specific latent heat of fusion experiment

To determine water’s specific latent heat of fusion we use the equation: \n specific latent heat = energy change ÷ mass.

Gently heat ice in a funnel until it melts. Then measure the mass of the melted ice (water in the beaker).

Measure the amount of energy supplied by the heater using a joulemeter (this gives us the energy change).

Calculate the specific latent heat of fusion using our equation above.

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33

specific latent heat of vaporisation experiment

To determine water’s specific latent heat of vapourisation we use the equation: \n specific latent heat = energy change ÷ change in mass.

Measure the mass of water in a beaker.

Boil some water and then measure the mass of the water again.

Mass at the start - mass at the end = change in mass.

Measure the amount of energy supplied by the heater using a joulemeter (this gives us the energy change).

Calculate the latent heat of vapourisation using our equation above.

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joulemeter

a device that measures the energy supplied

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35

Thermal heat capacity experiment

The specific heat capacity of a substance is the amount of energy needed to increase the temperature of 1 kg of that substance by 1 °C.

The heater increases the internal energy of the body and we measure this using a joulemeter.

Measure the temperature of the body (object) at the start and measure the maximum temperature of the body at the end.

Specific heat capacity = change in internal energy / (mass (kg) x maximum temperature rise (°C) ).

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36

specific heat capacity equation

specific heat capacity (j/kg/⁰C) = change in internal energy (j) / (mass (kg) x maximum temperature rise (⁰C)

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change in internal energy ( Δ*E*=*mc*Δ*θ* ) equation

change in internal energy (kj) =mass (kg) × specific heat capacity (j/kg/°C)× temperature change (⁰C)

divide the answer by 1000 to turn it into kj

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38

thermal heat capacity equation

thermal capacity=mass (kg) ×specific heat capacity (J/KG/°C)

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39

Atmospheric Pressure

the force per unit of area created by the weight of the air (particles) in the atmosphere.

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40

pressure equation

pressure (p)= force (N) / area (m²)

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41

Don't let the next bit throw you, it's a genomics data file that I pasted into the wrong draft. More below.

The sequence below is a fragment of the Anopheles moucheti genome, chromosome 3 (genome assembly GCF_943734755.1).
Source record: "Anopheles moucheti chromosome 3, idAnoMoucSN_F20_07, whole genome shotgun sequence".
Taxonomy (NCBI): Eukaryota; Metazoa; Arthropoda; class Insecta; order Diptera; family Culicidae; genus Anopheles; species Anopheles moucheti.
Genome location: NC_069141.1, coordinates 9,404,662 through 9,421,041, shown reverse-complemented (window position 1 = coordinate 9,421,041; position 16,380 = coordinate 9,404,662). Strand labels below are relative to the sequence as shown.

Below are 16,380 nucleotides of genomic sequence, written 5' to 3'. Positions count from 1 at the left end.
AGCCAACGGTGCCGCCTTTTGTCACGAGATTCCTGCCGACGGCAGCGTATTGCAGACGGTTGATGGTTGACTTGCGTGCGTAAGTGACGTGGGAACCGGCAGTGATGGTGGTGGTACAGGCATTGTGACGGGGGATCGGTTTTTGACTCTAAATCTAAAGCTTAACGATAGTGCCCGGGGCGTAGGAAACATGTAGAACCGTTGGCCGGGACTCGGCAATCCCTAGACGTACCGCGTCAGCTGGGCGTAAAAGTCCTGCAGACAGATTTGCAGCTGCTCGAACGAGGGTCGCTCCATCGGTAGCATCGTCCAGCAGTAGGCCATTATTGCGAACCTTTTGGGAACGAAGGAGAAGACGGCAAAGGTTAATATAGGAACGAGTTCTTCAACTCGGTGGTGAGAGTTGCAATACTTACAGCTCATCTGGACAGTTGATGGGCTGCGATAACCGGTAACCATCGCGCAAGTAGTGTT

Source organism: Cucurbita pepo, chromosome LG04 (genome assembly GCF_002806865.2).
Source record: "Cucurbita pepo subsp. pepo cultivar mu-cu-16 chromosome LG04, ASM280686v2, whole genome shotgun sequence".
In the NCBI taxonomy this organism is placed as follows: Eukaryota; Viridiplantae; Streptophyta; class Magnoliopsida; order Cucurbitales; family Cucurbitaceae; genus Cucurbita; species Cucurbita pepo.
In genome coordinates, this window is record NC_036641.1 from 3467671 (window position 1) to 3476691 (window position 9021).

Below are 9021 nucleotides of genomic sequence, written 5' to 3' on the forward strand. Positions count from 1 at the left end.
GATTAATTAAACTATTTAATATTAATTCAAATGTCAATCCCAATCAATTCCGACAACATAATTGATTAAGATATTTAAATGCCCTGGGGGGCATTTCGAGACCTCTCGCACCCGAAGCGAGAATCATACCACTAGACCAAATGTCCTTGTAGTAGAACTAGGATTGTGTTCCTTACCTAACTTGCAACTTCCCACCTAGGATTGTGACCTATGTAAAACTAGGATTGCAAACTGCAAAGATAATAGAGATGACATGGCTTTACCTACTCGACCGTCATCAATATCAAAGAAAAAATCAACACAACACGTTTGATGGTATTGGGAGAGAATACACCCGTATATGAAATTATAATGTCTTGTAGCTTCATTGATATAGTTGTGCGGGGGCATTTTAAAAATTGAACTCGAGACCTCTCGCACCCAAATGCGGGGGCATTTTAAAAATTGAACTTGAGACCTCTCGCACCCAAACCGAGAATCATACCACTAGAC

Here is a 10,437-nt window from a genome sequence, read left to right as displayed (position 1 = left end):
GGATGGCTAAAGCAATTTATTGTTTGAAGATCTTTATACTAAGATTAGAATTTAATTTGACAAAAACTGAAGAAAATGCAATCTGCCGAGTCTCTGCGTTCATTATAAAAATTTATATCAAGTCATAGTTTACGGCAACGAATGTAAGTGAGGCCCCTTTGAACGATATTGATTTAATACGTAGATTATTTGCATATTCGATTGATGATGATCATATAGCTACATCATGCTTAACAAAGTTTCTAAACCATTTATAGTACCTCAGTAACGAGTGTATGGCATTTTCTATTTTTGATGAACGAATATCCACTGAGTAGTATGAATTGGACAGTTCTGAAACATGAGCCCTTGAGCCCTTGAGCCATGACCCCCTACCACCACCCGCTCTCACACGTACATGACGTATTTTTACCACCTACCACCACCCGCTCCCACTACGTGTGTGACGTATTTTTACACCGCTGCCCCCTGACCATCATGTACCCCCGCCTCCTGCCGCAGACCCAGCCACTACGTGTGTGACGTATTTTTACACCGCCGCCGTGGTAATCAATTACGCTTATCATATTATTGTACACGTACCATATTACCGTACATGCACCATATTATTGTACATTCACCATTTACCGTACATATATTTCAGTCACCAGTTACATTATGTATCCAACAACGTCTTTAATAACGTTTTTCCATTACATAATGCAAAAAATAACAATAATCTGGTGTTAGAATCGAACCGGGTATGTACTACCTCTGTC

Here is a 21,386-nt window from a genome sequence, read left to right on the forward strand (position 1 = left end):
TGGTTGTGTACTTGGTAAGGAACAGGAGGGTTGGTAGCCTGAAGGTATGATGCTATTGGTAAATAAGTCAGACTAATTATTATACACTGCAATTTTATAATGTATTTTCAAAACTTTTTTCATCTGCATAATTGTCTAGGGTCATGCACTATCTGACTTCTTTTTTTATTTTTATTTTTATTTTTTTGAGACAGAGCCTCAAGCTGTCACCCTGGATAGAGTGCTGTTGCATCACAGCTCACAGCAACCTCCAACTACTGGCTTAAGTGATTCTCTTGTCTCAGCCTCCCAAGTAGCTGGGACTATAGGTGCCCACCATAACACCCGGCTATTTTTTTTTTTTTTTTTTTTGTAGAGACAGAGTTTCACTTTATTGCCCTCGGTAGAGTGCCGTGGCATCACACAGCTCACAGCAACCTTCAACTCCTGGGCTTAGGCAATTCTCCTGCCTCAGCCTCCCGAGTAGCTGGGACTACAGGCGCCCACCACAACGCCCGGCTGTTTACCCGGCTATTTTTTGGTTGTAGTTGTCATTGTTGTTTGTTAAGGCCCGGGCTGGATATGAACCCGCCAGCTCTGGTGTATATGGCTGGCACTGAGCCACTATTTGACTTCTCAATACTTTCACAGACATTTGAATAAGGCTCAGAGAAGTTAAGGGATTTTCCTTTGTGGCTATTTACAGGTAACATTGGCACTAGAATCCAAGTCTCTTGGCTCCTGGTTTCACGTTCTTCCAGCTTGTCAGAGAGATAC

Liquid pressure

As you dive deeper into a swimming pool, there is more water (and weight) on top of you. This extra weight exerts a larger force (and higher pressure) on your body. The deeper down you swim, the more pressure you feel.

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liquid pressure equation

Liquid pressure (p) = density (g/cm³) x gravitational field strength (N/kg) x depth (m)

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43

depth underwater

Depth is equal to the height of the column of water above you.

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44

baking bread

**When you put bread in the oven, the temperature of the bread rises to 200°C. The air particles in the bread have more kinetic energy and exert pressure on the bread from the inside. This creates air bubbles that expand, causing the bread to rise.**

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45

force exerted by fluid

The force exerted on the surface in contact with the fluid particle will be at the normal to the surface (at right angles)

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46

how snow shoes work

A snowshoe has a much wider surface area than a standard shoe. This means that for a person weighing 80kg, the pressure exerted (placed) on the snow is smaller if they wear snowshoes instead of trainers. This means that the person is less likely to sink into the snow.

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47

Temperature of gases

As you heat a gas, you transfer more kinetic energy to the gas' particles.

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48

pressure of gasses

A gas exerts pressure on the walls of its container.

There are lots of gas particles colliding with the container each second.

When a gas particle collides with the wall of its container, its momentum changes and it bounces back off the wall.

This exerts a force on both the particle and the wall.

The pressure exerted on the wall is equal to the force (of the ball) per unit area (of the wall being hit).

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49

momentum equation

momentum (kg/m/s) =mass(*kg*)×velocity(m/s)

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50

an impulse

a change in momentum

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51

constant equation

constant = pressure (p) x volume (m³)

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52

hydraulic systems

These systems use fluids to transfer forces from one place to another. The pressure is the same throughout the system.